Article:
Thursday, October 27, 2016

Album Review: De La Soul - And The Anonymous Nobody...

De La Soul
And The Anonymous Nobody...
**and1/2 out of *****
Every album these days seems to have a backstory and this (via Rolling Stone) turns out to the first from a major rap group to be entirely funded by Kickstarter. De La Soul met their goal a few times over as fans came from everywhere to contribute, a clear call back to when they were one of the best hip hop acts on the planet. Not having released an album in 12 years, then doing it themselves, allowed the group to indulge themselves fully, and it is exactly times like this that an outsider editor or record label may actually come in handy as the album goes on and on with various levels of good ideas.

Musically the album was recorded with the live band The Los Angeles' Rhythm Roots All-Stars with lots of post production work going on mostly by the band and Supa Dave West. Lush bass rolls and crisp hi hats are welcomed, far from their early sample heavy outputs, but also far from today's lack of kick drum mainstream hip-hop. The smooth sounds are soothing (perhaps a bit too snoozing at times) as the organic mixes gel with the produced remixes.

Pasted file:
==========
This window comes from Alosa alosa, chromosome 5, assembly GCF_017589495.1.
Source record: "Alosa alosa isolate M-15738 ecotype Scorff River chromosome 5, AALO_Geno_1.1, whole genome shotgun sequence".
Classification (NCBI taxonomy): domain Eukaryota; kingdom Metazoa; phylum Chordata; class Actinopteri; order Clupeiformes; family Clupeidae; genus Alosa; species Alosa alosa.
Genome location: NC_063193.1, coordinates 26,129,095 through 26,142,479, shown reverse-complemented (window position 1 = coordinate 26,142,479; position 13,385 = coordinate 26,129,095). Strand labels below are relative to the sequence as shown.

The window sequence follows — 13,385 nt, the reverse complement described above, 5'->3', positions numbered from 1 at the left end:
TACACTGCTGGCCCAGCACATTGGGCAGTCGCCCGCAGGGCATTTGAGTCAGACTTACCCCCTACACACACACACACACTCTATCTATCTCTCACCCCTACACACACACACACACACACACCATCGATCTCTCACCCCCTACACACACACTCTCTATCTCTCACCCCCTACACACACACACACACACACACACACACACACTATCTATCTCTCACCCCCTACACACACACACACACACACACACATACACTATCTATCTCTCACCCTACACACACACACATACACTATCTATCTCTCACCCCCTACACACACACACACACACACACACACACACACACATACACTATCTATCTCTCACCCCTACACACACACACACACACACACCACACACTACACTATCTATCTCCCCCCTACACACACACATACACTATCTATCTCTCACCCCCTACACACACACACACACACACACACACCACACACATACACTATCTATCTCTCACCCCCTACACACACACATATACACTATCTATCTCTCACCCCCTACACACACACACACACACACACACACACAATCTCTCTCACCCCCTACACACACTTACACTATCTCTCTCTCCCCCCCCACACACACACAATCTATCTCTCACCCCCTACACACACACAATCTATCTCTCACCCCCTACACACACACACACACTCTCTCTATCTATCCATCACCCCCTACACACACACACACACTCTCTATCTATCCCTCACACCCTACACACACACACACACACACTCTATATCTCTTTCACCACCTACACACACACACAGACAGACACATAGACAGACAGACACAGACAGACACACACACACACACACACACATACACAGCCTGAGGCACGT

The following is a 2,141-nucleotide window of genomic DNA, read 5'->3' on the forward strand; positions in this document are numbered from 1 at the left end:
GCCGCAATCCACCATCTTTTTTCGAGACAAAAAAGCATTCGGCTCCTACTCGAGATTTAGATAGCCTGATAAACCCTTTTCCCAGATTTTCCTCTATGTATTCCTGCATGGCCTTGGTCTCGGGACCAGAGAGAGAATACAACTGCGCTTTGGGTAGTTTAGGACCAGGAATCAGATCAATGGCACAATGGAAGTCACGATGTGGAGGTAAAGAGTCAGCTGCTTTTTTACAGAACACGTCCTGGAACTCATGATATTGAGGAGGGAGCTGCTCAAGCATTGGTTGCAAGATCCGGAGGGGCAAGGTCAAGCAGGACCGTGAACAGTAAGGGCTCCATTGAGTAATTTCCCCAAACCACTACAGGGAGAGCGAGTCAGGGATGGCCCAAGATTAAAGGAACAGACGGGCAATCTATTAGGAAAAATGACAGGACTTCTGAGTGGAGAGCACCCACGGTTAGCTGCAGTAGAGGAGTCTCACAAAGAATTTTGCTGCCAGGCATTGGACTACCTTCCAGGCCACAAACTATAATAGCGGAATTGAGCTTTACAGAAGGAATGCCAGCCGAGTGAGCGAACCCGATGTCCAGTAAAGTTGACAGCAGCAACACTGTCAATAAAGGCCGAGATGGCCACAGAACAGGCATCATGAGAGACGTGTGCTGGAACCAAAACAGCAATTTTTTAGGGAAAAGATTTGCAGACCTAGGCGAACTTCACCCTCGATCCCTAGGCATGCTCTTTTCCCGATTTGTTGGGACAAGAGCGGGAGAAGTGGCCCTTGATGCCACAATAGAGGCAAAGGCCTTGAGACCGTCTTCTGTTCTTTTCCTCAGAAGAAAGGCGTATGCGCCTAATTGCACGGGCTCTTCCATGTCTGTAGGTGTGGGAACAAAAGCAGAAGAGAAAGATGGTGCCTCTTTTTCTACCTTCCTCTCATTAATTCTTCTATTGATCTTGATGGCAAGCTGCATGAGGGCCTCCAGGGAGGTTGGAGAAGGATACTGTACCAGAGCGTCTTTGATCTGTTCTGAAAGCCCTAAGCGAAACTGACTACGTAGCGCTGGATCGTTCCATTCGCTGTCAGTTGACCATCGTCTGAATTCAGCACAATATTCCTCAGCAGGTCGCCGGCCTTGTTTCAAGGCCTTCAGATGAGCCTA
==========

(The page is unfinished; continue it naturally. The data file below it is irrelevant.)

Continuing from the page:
The band brings in tons of guest stars letting both new artists pay tribute (2 Chainz on "Whoodeeni") and old friends contribute (Pete Rock with Estelle on "Memory Of..."). They also try to adjust things on a few tracks like the large rock inspired epic "Lord Intended" with Justin Hawkins from The Darkness adding an Elton John like vibe and some mid level electric guitar. More successful is the art filled "Snoopies" that has David Byrne some strings, bopping bass pops, and dramatic swelling (a full length combo between these two factions could be incredibly interesting).

Usher arrives with minimalist overtones on "Greyhounds" and ends up busing in dull results while the Damon Albarn mash up "Here In After" is a awkward paced, skittering ode to De La Soul still being here, even though they just got back. "CBGBS" finds the Plug's in fine form but it is only an energizing place holder, there are quite a few of those on the album. And The Anonymous Nobody... it is supposed to be listened to as an album, for example the soundscapes on "Drawn" lead into the club rhymes of "Whoodeeni". "Nosed Up" feels the most like a return to form with odd P-funk like lyrics, a great twist on beats and simple fun, and it is also a track that keeps the guests away.

In the end And The Anonymous Nobody... suffers from overkill, songs run long, there is filler and things seem to amble, not always a bad thing but not all good either; there is also no standout track. Surely those who contributed will be excited to receive so much for their money, but a bit of editing would have resulted in a better overall album. Hopefully the hiatus has ended for Posdenus, Dave and Maseo as their return to hip hop can only lead to interesting results.
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